Asteroid to pass close to Earth tomorrow – How to see it

A massive asteroid will fly past our planet this weekend, and you might be able to see it.

The asteroid, named 2024 MK, will zoom closer to us than the moon orbits Earth on Saturday morning and is about the same size as the Washington Monument at between 394 and 853 meters in diameter.

It will be traveling extremely fast at a speed of 9.37 km/s, or about 20,960 miles per hour, according to the National Aeronautics and Space Administration’s (NASA) Center for Near-Earth Object Studies (CNEOS), but you may be in able to distinguish it from Earth using a telescope or binoculars.

How to watch 2024 MK

Hopeful viewers will have the best chance to see the asteroid this evening, using a backyard telescope or powerful binoculars. Clear skies are required to spy the asteroid, and being away from nighttime pollution will give viewers the best view of the asteroid. Sky Live is tracking the asteroid, so you can use its website to figure out which area of ​​the sky to look up at. As of Friday, it is in the constellation of Centaurus.

However, the asteroid will be moving very quickly as it passes us, so it may be difficult to catch. Additionally, it passes its closest point to Earth at 9:46 a.m. ET, meaning it will be farther away and therefore dimmer during the darkest hours of the night. In the United States, those in the southwest will have the best chance of seeing the asteroid, with Hawaii’s Mauna Kea volcano the prime spot to see it as it will pass just before sunrise. New York Times reported.

If you don’t live in an ideal location to view 2024 MK or don’t have a telescope or binoculars, then the Virtual Telescope Project will live stream the asteroid’s passage across our skies.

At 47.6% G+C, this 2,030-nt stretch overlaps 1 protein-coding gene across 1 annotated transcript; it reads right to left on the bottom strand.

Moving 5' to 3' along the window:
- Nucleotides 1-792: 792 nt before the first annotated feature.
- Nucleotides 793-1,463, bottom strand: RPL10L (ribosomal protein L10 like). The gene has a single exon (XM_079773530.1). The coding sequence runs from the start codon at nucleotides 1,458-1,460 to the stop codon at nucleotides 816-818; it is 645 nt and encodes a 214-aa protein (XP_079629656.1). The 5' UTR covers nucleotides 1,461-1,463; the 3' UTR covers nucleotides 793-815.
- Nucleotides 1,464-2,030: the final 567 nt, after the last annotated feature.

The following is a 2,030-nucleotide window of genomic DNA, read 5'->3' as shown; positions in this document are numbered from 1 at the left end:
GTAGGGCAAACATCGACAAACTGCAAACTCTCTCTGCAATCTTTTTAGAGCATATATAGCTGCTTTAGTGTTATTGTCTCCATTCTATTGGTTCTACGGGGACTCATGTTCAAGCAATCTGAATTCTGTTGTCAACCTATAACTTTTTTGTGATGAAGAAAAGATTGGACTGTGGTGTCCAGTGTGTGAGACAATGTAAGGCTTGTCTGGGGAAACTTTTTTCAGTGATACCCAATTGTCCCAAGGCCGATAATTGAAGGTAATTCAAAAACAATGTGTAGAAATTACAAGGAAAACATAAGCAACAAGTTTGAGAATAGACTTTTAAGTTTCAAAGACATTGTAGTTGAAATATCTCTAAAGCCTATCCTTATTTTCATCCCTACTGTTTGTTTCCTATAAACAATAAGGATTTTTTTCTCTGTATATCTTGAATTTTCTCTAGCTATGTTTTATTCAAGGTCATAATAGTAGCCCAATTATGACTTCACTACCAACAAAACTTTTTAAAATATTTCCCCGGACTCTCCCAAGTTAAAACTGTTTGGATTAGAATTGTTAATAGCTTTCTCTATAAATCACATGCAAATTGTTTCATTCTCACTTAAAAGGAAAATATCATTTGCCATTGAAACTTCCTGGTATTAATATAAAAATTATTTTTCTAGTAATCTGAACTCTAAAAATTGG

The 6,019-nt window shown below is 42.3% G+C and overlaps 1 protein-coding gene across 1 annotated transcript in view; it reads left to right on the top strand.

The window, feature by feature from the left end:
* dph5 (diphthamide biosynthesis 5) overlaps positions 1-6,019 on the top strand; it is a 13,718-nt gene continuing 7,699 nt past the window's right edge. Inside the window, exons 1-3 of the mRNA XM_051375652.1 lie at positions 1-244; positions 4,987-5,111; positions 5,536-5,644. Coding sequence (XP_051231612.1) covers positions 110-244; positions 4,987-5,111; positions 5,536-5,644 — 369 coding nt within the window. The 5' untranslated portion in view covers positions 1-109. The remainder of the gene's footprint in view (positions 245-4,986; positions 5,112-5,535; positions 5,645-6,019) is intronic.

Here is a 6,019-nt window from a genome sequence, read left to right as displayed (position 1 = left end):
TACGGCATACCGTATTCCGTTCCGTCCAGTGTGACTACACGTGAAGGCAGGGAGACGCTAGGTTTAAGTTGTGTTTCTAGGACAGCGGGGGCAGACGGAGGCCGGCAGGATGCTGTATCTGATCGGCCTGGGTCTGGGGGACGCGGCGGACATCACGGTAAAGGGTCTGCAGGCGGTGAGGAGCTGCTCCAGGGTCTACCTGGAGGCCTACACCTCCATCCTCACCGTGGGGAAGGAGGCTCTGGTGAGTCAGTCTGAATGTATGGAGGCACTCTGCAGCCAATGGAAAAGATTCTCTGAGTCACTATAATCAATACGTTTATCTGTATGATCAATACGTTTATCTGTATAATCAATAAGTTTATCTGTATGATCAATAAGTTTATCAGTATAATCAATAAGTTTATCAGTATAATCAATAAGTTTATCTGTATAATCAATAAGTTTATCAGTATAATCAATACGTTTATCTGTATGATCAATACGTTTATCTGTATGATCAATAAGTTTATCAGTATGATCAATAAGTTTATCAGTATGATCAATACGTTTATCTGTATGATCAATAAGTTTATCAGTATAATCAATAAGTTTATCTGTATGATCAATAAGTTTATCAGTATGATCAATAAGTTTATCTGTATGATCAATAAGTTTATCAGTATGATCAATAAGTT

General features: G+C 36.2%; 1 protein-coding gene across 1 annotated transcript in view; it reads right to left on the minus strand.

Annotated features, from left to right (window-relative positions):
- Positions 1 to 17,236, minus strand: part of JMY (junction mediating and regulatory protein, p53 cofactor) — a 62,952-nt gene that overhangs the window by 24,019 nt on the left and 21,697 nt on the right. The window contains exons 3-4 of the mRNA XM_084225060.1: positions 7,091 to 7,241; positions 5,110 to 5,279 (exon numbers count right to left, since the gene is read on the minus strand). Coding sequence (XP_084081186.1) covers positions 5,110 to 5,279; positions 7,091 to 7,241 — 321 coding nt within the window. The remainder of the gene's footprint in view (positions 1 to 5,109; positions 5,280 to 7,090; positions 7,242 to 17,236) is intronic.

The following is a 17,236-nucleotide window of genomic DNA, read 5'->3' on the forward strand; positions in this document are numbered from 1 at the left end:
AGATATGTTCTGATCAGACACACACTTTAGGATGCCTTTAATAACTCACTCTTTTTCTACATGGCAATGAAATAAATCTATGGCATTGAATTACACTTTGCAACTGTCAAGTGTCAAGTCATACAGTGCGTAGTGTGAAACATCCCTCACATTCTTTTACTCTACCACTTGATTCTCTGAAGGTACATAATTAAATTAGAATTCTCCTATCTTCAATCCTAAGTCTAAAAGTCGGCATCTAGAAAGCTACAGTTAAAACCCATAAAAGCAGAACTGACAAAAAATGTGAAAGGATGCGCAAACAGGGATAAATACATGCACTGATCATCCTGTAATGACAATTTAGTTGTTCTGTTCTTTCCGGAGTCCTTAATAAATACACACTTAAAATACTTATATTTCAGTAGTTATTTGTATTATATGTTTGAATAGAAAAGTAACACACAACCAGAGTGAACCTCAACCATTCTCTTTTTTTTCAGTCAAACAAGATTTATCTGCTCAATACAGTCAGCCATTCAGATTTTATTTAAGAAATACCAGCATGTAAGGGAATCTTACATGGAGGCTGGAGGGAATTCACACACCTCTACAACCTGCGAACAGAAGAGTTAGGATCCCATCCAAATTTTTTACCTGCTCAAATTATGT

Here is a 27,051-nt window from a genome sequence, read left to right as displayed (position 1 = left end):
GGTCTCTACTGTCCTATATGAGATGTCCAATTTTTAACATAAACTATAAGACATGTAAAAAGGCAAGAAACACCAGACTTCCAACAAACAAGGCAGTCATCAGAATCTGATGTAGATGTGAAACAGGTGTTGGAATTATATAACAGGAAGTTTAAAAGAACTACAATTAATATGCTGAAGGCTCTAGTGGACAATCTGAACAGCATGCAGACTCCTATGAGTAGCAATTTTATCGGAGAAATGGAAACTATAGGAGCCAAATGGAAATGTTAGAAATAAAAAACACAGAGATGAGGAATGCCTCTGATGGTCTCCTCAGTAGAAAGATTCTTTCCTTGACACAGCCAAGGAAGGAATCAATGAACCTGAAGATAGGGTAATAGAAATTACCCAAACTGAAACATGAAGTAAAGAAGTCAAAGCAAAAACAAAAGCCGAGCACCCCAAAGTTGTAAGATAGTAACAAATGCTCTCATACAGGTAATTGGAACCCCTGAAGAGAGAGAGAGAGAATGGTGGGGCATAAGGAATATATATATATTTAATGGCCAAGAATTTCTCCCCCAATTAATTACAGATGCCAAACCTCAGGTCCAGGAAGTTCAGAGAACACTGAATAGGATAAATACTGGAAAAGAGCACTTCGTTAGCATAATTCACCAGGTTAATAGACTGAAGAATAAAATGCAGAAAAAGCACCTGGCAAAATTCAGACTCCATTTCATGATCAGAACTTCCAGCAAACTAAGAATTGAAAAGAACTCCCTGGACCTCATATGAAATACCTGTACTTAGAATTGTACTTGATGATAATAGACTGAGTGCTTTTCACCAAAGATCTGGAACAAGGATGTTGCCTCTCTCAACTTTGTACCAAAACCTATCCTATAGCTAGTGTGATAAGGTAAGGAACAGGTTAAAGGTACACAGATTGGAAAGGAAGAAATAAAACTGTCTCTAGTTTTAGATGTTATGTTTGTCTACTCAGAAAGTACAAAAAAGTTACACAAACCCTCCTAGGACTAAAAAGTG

asteroid in the sky
Image of an asteroid passing Earth. Stargazers may be able to catch a glimpse of a large asteroid, 2024 MK, passing closer to Earth than the Moon on Saturday.


What is MK 2024?

Despite its size, 2024 MK was only discovered on June 16 and is classified as a Near Earth Object, or NEO, and a Potentially Hazardous Asteroid (PHA).

NEOs are defined as asteroids that come within 1.3 astronomical units of the sun (one astronomical unit is about 93 million miles, or the distance between the sun and Earth). A PHA is an asteroid that passes within 4.6 million miles of Earth and has a diameter of at least 460 meters wide. PHAs are also defined as bright enough on the sky to have a magnitude of 22.0 or less.

2024 MK will pass us at a distance of 181,300 miles, much closer than the moon’s 238,900-mile orbit.

The chances of this asteroid hitting the Earth are infinitesimally small. However, if an asteroid of this size were to collide with Earth, it could be catastrophic.

“A 100-200 meter asteroid [330-650 feet] in diameter would cause a regional catastrophe, knocking out a small country, but with global consequences in terms of the global economy and globalization,” Jay Tate, director of the UK Space Watch Centre’s Observatory, said earlier. Newsweek.

2024 MK is about twice the size of the Tunguska impact asteroid, which exploded over Siberia in 1908 and flattened 800 square miles of forest.

“Damage and effects will decrease with distance from the impact,” said Gretchen Benedix, an astrogeologist at Australia’s Curtin University. Newsweek via e-mail. “Within 100 km of impact (on the rock), there will be radiation effects from almost zero to radiation burns; a series of seismic effects; air blast effects ranging from breaking glass windows to collapsing buildings; clouds of gas and dust released into the atmosphere. “

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